Hof Westendarp is a beautiful horse farm, created by Johannes Westendarp. His grandfather founded a farm in 1904. He and his son farmed the land, raised pigs and cows and had ponies for the children. But it was Johannes who had the dream to create a world-class horse farm, and that is exactly what he has done. Today, he has 28 horses, and he sells 10 to 12 a year to people in Europe and around the world. All his horses are gorgeous, proud and energetic.

(left to right:) Laura Hermanson and Tassilo with Johannes and Ines Westendarp; Susan B. Magee with Tassilo

I salute what Johannes and Ines have built together. I thank them for their warm hospitality, their amazing professionalism and this beautiful horse. And I thank Dinah Babcock for introducing Laura and me to them and to our Tassilo, the Magnificent. Life is good. Life is joyful…

Tassilo and Laura bonding.


© Susan Beilby Magee, 2017. All Rights Reserved.

An Approach to Challenging Times

January 20, 2017 – Day of the U.S. Presidential Inauguration

Our nation is deeply divided as Donald J. Trump becomes our 45th President. Americans on all sides are frightened, angry, resentful and uncertain. We also face chaos and turmoil abroad.

I ask myself: how may I approach these times in a constructive way, not succumbing to fear, anger, hatred or despair? How do I stay centered in my own power so I may contribute to a peaceful America that includes and honors everyone?

To answer, I turn to the example of Nelson Mandela. After 27 years in prison, he walked out a free man in spirit as well as in body. He transcended his own rage, hatred and desire for revenge to lead his country in a process that embraced everyone, faced the truth and reconciled the past.

As we face challenging times, I offer the sentiments of the Prayer of St. Francis of Assisi to serve us all.

Lord, make me a channel of Thy peace,
that where there is hatred, I may bring love;
that where there is wrong, I may bring the spirit of forgiveness;
that where there is discord, I may bring harmony;
that where there is error, I may bring truth;
that where there is doubt, I may bring faith;
that where there is despair, I may bring hope;
that where there are shadows, I may bring light;
that where there is sadness, I may bring joy.

Lord, grant that I may seek rather to comfort than to be comforted;
to understand than to be understood;
to love, than to be loved.
For it is by self-forgetting that one finds.
It is by forgiving that one is forgiven.
It is by dying that we are born to Eternal Life.

Join me at the Washington National Cathedral in Washington DC for the Circle of Meditation and Healing.  In the 2017  series, “Spiritual Practices in Challenging Times,” we will work together to stay centered, clear and focused on a vision of peace for the world.  If you do not live in the D.C. area, you may access these meditations on the following link shortly after each Circle.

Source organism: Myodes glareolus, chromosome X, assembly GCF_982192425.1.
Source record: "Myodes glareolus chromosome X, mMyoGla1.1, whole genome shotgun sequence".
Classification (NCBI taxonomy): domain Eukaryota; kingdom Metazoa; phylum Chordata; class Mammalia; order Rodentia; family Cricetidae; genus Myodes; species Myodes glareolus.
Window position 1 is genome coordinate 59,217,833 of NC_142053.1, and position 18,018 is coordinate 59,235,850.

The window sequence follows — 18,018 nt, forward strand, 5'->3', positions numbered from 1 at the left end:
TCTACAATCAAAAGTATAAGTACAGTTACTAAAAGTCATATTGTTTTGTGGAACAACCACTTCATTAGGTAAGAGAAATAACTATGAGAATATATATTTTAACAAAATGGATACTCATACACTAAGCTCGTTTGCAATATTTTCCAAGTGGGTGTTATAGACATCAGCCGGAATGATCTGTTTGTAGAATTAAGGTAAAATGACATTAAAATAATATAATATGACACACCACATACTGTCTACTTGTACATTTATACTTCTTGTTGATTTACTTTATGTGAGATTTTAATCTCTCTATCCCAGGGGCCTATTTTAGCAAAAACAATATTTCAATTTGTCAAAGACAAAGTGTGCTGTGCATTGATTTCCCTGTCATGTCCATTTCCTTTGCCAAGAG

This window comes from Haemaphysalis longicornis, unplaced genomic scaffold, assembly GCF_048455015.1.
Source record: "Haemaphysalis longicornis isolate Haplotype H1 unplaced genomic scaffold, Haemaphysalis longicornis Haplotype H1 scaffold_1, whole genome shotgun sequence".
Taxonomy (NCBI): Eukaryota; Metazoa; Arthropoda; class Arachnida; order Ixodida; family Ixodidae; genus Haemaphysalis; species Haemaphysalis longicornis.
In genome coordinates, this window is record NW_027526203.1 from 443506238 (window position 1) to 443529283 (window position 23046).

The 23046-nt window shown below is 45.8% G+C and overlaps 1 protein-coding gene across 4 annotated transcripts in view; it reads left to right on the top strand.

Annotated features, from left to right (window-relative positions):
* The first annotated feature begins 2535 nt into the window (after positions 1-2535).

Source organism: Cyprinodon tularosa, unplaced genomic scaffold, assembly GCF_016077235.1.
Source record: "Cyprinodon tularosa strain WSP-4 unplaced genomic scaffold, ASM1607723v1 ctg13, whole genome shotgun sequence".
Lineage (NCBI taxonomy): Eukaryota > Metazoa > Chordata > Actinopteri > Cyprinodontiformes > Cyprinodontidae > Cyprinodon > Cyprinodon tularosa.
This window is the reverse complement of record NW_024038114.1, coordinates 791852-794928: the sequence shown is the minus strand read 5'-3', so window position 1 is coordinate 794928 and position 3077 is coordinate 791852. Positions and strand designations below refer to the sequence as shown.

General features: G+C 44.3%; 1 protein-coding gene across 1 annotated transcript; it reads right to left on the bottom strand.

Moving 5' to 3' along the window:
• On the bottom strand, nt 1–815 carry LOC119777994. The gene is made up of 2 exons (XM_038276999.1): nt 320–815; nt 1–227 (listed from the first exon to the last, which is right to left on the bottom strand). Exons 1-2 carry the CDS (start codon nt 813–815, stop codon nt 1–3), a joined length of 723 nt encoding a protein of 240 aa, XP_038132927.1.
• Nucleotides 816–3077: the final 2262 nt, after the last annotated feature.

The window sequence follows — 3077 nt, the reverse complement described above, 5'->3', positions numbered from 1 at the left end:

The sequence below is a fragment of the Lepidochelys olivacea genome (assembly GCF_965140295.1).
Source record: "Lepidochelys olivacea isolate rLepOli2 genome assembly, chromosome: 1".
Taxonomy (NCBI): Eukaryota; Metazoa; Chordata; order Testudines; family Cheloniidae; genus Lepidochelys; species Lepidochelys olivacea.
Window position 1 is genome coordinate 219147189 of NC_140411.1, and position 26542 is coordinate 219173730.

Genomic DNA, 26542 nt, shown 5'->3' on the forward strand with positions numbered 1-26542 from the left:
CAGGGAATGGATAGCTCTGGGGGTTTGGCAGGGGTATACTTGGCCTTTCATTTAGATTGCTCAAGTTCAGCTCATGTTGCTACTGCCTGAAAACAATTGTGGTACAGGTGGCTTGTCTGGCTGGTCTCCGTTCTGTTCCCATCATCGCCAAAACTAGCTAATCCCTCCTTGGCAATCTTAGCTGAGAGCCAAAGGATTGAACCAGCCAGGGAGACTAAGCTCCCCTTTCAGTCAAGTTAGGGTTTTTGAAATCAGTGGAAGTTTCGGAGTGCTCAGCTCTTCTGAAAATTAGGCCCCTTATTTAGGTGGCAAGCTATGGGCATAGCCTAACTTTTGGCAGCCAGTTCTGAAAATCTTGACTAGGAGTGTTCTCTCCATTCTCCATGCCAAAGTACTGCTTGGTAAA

Blessings to everyone.

© Susan Beilby Magee, 2017. All Rights Reserved.

Circle of Meditation and Healing 2017 Events

All events take place at the Washington National Cathedral in Washington, DC.


The full-moon Circle of Meditation and Healing at the Washington National Cathedral is led by Susan Beilby Magee.
It is a continuing series of meditations that explores personal mastery in all realms of life.
All spiritual seekers are welcome. No experience is necessary.
Tickets are $10 in advance or $15 per session payable at the door.
Click on “learn more” below to be directed to the Washington National Cathedral’s ticketing pages.


We live in challenging times.  In the 2017 Full Moon Circle of Healing and Meditation, we will practice spiritual exercises that help us stay centered, clear and focused on our vision for the world.  In this sacred space, Susan Magee will lead visualizations and teach practices to ground ourselves and be fully present in our personal power; bring our values into focus; clarify our purpose and path; and work collaboratively with others.

Monday, March 13, 7:00pm
“Staying Centered”
In challenging times, how do we stay centered, release fears and be fully present in all our power? Join Susan Beilby Magee in this sacred circle as she guides us to the still point within and teaches us to listen to our own wisdom.
Learn more

Wednesday, May 10, 7:00pm
“Bringing Your Values into Focus”
What are my values; how am I honoring them; and what activities are not in alignment with them? Join Susan Beilby Magee in this sacred circle as she helps us clarify and manifest what is most important to us.
Learn more

Thursday, October 5, 7:00pm
“Finding Your Path”